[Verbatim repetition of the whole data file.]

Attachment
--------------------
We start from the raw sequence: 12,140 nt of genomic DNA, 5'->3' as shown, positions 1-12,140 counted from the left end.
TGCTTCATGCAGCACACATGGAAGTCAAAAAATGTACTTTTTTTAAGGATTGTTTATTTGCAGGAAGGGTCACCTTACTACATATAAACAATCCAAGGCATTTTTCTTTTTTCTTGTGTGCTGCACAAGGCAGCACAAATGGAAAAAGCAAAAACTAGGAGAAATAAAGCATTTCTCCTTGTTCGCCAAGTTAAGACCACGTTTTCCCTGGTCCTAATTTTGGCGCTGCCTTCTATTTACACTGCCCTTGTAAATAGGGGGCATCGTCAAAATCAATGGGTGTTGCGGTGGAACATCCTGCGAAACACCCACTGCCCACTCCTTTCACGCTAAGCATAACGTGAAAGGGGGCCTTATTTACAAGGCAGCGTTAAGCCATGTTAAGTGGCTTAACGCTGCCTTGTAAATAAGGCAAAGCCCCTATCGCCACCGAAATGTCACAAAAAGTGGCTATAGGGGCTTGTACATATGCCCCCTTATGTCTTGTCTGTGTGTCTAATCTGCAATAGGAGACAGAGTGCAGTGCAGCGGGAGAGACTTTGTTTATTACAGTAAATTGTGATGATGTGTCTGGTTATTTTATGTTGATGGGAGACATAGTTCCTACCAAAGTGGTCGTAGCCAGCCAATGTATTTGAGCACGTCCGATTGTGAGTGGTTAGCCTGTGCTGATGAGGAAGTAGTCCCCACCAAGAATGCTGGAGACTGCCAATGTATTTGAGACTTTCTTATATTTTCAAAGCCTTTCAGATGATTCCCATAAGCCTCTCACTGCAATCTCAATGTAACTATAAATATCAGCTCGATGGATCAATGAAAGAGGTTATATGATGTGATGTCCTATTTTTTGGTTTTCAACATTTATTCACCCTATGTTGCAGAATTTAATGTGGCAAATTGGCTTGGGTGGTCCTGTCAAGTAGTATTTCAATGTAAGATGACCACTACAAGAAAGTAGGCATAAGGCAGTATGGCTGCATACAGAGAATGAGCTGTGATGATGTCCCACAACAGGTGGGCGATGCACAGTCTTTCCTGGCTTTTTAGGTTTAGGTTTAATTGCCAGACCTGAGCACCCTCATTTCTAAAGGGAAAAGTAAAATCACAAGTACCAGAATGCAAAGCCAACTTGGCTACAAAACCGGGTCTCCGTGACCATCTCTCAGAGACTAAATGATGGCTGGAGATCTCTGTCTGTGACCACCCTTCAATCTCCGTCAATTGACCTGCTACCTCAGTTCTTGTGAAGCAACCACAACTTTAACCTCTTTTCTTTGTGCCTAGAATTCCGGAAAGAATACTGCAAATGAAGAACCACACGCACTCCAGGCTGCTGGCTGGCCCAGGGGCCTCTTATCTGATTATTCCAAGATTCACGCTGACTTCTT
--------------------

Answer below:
We start from the raw sequence: 12,140 nt of genomic DNA, 5'->3' as shown, positions 1-12,140 counted from the left end.
TGCTTCATGCAGCACACATGGAAGTCAAAAAATGTACTTTTTTTAAGGATTGTTTATTTGCAGGAAGGGTCACCTTACTACATATAAACAATCCAAGGCATTTTTCTTTTTTCTTGTGTGCTGCACAAGGCAGCACAAATGGAAAAAGCAAAAACTAGGAGAAATAAAGCATTTCTCCTTGTTCGCCAAGTTAAGACCACGTTTTCCCTGGTCCTAATTTTGGCGCTGCCTTCTATTTACACTGCCCTTGTAAATAGGGGGCATCGTCAAAATCAATGGGTGTTGCGGTGGAACATCCTGCGAAACACCCACTGCCCACTCCTTTCACGCTAAGCATAACGTGAAAGGGGGCCTTATTTACAAGGCAGCGTTAAGCCATGTTAAGTGGCTTAACGCTGCCTTGTAAATAAGGCAAAGCCCCTATCGCCACCGAAATGTCACAAAAAGTGGCTATAGGGGCTTGTACATATGCCCCCTTATGTCTTGTCTGTGTGTCTAATCTGCAATAGGAGACAGAGTGCAGTGCAGCGGGAGAGACTTTGTTTATTACAGTAAATTGTGATGATGTGTCTGGTTATTTTATGTTGATGGGAGACATAGTTCCTACCAAAGTGGTCGTAGCCAGCCAATGTATTTGAGCACGTCCGATTGTGAGTGGTTAGCCTGTGCTGATGAGGAAGTAGTCCCCACCAAGAATGCTGGAGACTGCCAATGTATTTGAGACTTTCTTATATTTTCAAAGCCTTTCAGATGATTCCCATAAGCCTCTCACTGCAATCTCAATGTAACTATAAATATCAGCTCGATGGATCAATGAAAGAGGTTATATGATGTGATGTCCTATTTTTTGGTTTTCAACATTTATTCACCCTATGTTGCAGAATTTAATGTGGCAAATTGGCTTGGGTGGTCCTGTCAAGTAGTATTTCAATGTAAGATGACCACTACAAGAAAGTAGGCATAAGGCAGTATGGCTGCATACAGAGAATGAGCTGTGATGATGTCCCACAACAGGTGGGCGATGCACAGTCTTTCCTGGCTTTTTAGGTTTAGGTTTAATTGCCAGACCTGAGCACCCTCATTTCTAAAGGGAAAAGTAAAATCACAAGTACCAGAATGCAAAGCCAACTTGGCTACAAAACCGGGTCTCCGTGACCATCTCTCAGAGACTAAATGATGGCTGGAGATCTCTGTCTGTGACCACCCTTCAATCTCCGTCAATTGACCTGCTACCTCAGTTCTTGTGAAGCAACCACAACTTTAACCTCTTTTCTTTGTGCCTAGAATTCCGGAAAGAATACTGCAAATGAAGAACCACACGCACTCCAGGCTGCTGGCTGGCCCAGGGGCCTCTTATCTGATTATTCCAAGATTCACGCTGACTTCTT